Sen. Lindsey Graham’s embrace of President Donald Trump appears to be paying political dividends, a new poll found.
The South Carolina Republican’s approval rating among Republicans and those who lean Republican in his state stands at 74 percent, according to a new Winthrop University survey released Thursday.
Graham’s support for Trump and his rising numbers comes as he faces re-election in 2020.
“Graham’s approval has benefited from his defense of, and alignment with, President Trump,” Winthrop Poll director Scott Huffmon said in a statement.
Graham’s approval rating among Republican and likely Republicans has risen by 24 percent in less than two years in Winthrop polls. In one released in April 2017, less than 50 percent of such people surveyed said they approved of Graham.
Trump’s approval rating in the Palmetto State stood at 42 percent, 3 points higher than Gallup’s national average of 39 percent. Among residents who identify as Republican or lean that way, 82 percent say they support the president.
“While Graham’s numbers used to lag those of other Republicans among GOP identifiers, since he has taken up the President’s banner on most every issue, his approval among Republicans in South Carolina has steadily risen,” Huffmon wrote.
After calling then-candidate Trump a “race-baiting, xenophobic religious bigot” in 2015, Graham has cozied up to the president over the last year. He delivered an impassioned speech in the Senate Judiciary Committee last fall to help secure Supreme Court Justice Brett Kavanaugh’s confirmation, and he has abandoned his moderate roots on immigration in favor of the White House’s hardline policies.
He has repeatedly declined to call Trump out for many of the president’s over-the-top statements.
Even after Trump continued lambasting the late GOP Sen. John McCain of Arizona on Wednesday at an off-script speech in Lima, Ohio, on Wednesday, Graham, who counts himself as one of McCain’s best friends in the Senate, issued what critics panned as a muted response.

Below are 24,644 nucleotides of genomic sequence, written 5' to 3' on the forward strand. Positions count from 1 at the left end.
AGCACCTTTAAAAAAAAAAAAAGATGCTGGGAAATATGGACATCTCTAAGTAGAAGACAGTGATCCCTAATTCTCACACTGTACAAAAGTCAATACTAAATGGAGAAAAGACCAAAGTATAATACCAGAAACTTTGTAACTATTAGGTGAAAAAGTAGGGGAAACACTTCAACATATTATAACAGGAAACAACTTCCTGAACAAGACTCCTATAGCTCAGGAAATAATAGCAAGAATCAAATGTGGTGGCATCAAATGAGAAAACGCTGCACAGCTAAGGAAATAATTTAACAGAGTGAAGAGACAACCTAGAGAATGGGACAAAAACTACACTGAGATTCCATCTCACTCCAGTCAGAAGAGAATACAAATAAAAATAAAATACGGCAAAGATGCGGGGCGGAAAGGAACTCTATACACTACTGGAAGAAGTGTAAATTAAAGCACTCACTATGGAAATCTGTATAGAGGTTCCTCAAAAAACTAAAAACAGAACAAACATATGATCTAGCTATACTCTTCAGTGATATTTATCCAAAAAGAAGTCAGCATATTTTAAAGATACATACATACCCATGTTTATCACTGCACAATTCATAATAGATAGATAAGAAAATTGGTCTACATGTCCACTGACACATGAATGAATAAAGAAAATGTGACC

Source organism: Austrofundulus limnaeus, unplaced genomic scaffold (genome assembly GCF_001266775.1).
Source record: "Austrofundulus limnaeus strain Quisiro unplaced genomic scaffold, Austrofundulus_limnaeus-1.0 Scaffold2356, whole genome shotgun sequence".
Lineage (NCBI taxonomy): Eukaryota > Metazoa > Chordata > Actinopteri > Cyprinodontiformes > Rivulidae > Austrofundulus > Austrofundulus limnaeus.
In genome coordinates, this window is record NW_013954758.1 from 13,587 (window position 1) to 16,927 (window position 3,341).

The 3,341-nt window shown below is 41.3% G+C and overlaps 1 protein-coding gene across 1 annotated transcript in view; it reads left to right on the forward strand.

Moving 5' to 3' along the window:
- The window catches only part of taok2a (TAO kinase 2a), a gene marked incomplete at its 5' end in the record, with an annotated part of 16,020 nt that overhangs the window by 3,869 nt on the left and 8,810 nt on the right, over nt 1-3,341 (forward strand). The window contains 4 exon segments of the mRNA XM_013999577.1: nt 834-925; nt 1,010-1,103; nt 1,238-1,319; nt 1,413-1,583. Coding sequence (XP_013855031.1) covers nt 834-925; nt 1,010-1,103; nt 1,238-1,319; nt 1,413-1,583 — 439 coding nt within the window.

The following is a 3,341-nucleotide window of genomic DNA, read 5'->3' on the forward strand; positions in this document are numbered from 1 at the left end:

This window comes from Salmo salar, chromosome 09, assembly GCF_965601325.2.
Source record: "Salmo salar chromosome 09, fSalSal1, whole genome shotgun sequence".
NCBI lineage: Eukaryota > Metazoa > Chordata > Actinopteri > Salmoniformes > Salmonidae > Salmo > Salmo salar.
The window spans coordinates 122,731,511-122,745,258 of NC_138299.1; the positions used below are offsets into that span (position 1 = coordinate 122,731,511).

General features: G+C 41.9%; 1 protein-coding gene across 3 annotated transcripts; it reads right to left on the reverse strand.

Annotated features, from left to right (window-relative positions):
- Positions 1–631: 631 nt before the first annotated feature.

“I think the president’s comments about Sen. McCain hurt him more than they hurt the legacy of Sen. McCain. I’m going to try to continue to help the president,” Graham told reporters in South Carolina on Wednesday.
Graham added that he has gotten to know Trump on a personal level and has a good working relationship with him.
“I like him,” Graham said.
It’s statements like that that have helped boost his favorability rating among Republican voters in his home state by shoring up the conservative base. Graham avoided a runoff in South Carolina’s 2014 Republican primary by just 6 points.
The 56 percent of the primary vote he captured in 2014 was third-lowest among incumbent senators running for re-election that cycle.
But lately, “The only rumblings I’ve heard is the sound of any potential challengers mentioned six months ago running for the hills,” Walter Whetsell, a veteran South Carolina GOP consultant, told the Post & Courier.
Callers for the Winthrop poll surveyed 1,007 adult residents in South Carolina by landline and cell phone in late February and March.
The full survey’s margin of error is approximately +/- 3.1 percent at the 95% confidence level. The margins of error of different subsets of the people surveyed — such as among respondents who said they were Republican or lean Republican — are larger.